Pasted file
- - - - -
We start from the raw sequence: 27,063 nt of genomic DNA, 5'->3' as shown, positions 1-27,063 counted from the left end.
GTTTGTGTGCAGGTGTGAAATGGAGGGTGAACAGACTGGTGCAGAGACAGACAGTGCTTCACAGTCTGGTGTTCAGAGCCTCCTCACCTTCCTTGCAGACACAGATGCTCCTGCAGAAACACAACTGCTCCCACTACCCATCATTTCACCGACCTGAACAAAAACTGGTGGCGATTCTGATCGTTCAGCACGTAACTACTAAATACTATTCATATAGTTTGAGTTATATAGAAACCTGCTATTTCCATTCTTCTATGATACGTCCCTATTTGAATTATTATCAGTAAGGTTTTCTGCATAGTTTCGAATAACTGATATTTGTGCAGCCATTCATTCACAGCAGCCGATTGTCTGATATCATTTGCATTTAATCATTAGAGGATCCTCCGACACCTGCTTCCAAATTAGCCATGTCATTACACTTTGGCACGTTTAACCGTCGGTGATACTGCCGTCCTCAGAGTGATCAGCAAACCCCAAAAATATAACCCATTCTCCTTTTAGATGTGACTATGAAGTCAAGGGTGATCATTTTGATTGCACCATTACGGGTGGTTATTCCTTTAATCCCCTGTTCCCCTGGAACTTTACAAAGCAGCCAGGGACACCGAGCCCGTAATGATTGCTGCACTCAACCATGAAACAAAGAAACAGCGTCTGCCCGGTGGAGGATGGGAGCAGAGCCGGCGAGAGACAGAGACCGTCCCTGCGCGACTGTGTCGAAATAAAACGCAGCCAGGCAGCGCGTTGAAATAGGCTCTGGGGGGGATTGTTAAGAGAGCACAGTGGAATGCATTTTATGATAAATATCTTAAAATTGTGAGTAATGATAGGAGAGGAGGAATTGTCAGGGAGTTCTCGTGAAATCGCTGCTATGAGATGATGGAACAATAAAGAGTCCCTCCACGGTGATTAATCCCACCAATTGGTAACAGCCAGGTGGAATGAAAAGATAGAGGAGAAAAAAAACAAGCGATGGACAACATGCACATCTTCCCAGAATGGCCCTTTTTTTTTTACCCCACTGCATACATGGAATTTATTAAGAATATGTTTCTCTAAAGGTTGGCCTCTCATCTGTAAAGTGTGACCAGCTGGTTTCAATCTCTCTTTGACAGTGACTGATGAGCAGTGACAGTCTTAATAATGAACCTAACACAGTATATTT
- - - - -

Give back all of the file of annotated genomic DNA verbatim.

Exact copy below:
We start from the raw sequence: 27,063 nt of genomic DNA, 5'->3' as shown, positions 1-27,063 counted from the left end.
GTTTGTGTGCAGGTGTGAAATGGAGGGTGAACAGACTGGTGCAGAGACAGACAGTGCTTCACAGTCTGGTGTTCAGAGCCTCCTCACCTTCCTTGCAGACACAGATGCTCCTGCAGAAACACAACTGCTCCCACTACCCATCATTTCACCGACCTGAACAAAAACTGGTGGCGATTCTGATCGTTCAGCACGTAACTACTAAATACTATTCATATAGTTTGAGTTATATAGAAACCTGCTATTTCCATTCTTCTATGATACGTCCCTATTTGAATTATTATCAGTAAGGTTTTCTGCATAGTTTCGAATAACTGATATTTGTGCAGCCATTCATTCACAGCAGCCGATTGTCTGATATCATTTGCATTTAATCATTAGAGGATCCTCCGACACCTGCTTCCAAATTAGCCATGTCATTACACTTTGGCACGTTTAACCGTCGGTGATACTGCCGTCCTCAGAGTGATCAGCAAACCCCAAAAATATAACCCATTCTCCTTTTAGATGTGACTATGAAGTCAAGGGTGATCATTTTGATTGCACCATTACGGGTGGTTATTCCTTTAATCCCCTGTTCCCCTGGAACTTTACAAAGCAGCCAGGGACACCGAGCCCGTAATGATTGCTGCACTCAACCATGAAACAAAGAAACAGCGTCTGCCCGGTGGAGGATGGGAGCAGAGCCGGCGAGAGACAGAGACCGTCCCTGCGCGACTGTGTCGAAATAAAACGCAGCCAGGCAGCGCGTTGAAATAGGCTCTGGGGGGGATTGTTAAGAGAGCACAGTGGAATGCATTTTATGATAAATATCTTAAAATTGTGAGTAATGATAGGAGAGGAGGAATTGTCAGGGAGTTCTCGTGAAATCGCTGCTATGAGATGATGGAACAATAAAGAGTCCCTCCACGGTGATTAATCCCACCAATTGGTAACAGCCAGGTGGAATGAAAAGATAGAGGAGAAAAAAAACAAGCGATGGACAACATGCACATCTTCCCAGAATGGCCCTTTTTTTTTTACCCCACTGCATACATGGAATTTATTAAGAATATGTTTCTCTAAAGGTTGGCCTCTCATCTGTAAAGTGTGACCAGCTGGTTTCAATCTCTCTTTGACAGTGACTGATGAGCAGTGACAGTCTTAATAATGAACCTAACACAGTATATTT